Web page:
British experts join Indian farmers to reduce food loss sustainably

British experts are in Delhi, Haryana and Hyderabad working out the most effective way of helping farmers to increase economic wellbeing by making the most of improved crop post-harvest management and clean, sustainable chilled distribution systems.

Half of India’s employment depends on agriculture. Prime Minister Modi has stated his vision for doubling farmers’ income to set forth a strategic direction for future development. Agri-logistics is a vital component in the Government of India’s farm income strategy.

Indian State Governments plan to set up a series of Integrated Pack Houses aggregating and linking clusters of smallholder farmers to markets by refrigerated transport links that use energy efficient and sustainable technologies - reducing food loss and decreasing the amount of wasted produce.

The Government of India is keen to develop projects, including joint collaborative research, that can demonstrate innovative, sustainable technologies for pack House Management and cold-chain solutions. Haryana State Government, for example, is planning to create more than 350 Pack houses in the state whilst the Government of India is targeting 22,000 new agri-processing and logistics hubs.

In partnership with the British High Commission in India and the Agri-Tech sector team at the Department for International Trade, British experts are developing a plan for a UK India collaboration for the first of a kind ‘Centre of Excellence’ in Haryana to support roll-out of sustainable post-harvest management and cooling at scale in India.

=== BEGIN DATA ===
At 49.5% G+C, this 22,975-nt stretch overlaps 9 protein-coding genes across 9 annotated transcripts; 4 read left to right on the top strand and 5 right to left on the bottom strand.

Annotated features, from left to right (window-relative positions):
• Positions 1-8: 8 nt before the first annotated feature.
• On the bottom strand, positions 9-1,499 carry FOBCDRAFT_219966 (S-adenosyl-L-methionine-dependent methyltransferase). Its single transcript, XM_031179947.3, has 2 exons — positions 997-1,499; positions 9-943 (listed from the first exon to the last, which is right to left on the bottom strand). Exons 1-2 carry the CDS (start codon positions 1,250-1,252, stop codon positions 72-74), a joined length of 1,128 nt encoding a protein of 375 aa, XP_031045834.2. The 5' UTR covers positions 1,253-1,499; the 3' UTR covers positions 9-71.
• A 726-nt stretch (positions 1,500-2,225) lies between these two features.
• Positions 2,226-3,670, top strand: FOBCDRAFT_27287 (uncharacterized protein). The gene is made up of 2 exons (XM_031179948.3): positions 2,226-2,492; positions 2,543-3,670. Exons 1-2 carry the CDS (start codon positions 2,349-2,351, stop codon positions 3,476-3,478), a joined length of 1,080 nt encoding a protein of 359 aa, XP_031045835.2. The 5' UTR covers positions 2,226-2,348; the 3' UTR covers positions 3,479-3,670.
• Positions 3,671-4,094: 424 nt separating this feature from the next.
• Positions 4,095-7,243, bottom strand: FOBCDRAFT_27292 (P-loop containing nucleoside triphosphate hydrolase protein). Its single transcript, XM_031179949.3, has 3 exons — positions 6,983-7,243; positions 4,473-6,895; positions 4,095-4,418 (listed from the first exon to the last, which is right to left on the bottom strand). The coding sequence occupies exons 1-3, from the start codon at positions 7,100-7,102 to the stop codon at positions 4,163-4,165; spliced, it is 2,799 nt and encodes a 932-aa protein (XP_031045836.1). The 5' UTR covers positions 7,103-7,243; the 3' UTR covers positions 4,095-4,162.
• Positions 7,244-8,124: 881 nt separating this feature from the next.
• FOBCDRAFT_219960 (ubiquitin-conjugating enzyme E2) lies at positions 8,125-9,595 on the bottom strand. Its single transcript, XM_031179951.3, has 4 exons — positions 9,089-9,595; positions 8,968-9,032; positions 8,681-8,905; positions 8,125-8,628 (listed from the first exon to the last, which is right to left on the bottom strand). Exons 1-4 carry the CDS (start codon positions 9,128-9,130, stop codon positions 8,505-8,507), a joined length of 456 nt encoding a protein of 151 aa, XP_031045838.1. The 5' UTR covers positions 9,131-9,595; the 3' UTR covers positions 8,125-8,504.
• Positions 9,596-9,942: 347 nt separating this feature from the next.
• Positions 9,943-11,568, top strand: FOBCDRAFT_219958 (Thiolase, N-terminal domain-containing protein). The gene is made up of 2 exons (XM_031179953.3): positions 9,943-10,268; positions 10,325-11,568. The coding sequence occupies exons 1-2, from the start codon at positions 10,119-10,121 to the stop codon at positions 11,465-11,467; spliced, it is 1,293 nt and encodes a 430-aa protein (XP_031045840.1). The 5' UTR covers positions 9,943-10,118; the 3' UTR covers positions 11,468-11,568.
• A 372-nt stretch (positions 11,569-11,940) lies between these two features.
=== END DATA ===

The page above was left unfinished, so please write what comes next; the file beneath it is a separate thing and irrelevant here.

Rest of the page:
Led by experts from the newly formed Centre for Sustainable Cooling at the University of Birmingham, the UK team also includes academics from Cranfield University, London South Bank University, University of Greenwich and NIAB East Malling Research as well as industry experts including Martin Lishman.

“We are bringing together UK and Indian partners to create template projects showcasing sustainable technology and expertise that could help farmers in India maximise their income by reducing waste, maintaining product quality and connecting to more distant markets. The challenge is to achieve this sustainably using renewable energy solutions.”
The recently-established Centre for Sustainable Cooling (CSC) will work closely with governments, international development agencies, NGOs and industry to deliver access to sustainable cooling for all.

Professor Peters commented further: “Access to cooling is not a luxury. It is about fresh food, safe medicines and protection from heat for populations in a warming world. It is vital for economic productivity as it allows workers, farmers and students to function effectively in comfortable environments.

“If we are to deliver access to cooling for all who need it, we will potentially see four times as many appliances deployed using five times as much energy as today. How we meet this challenge and provide cooling for all will have important ramifications not only for our climate, but also for our broader aspirations for a sustainable future.”


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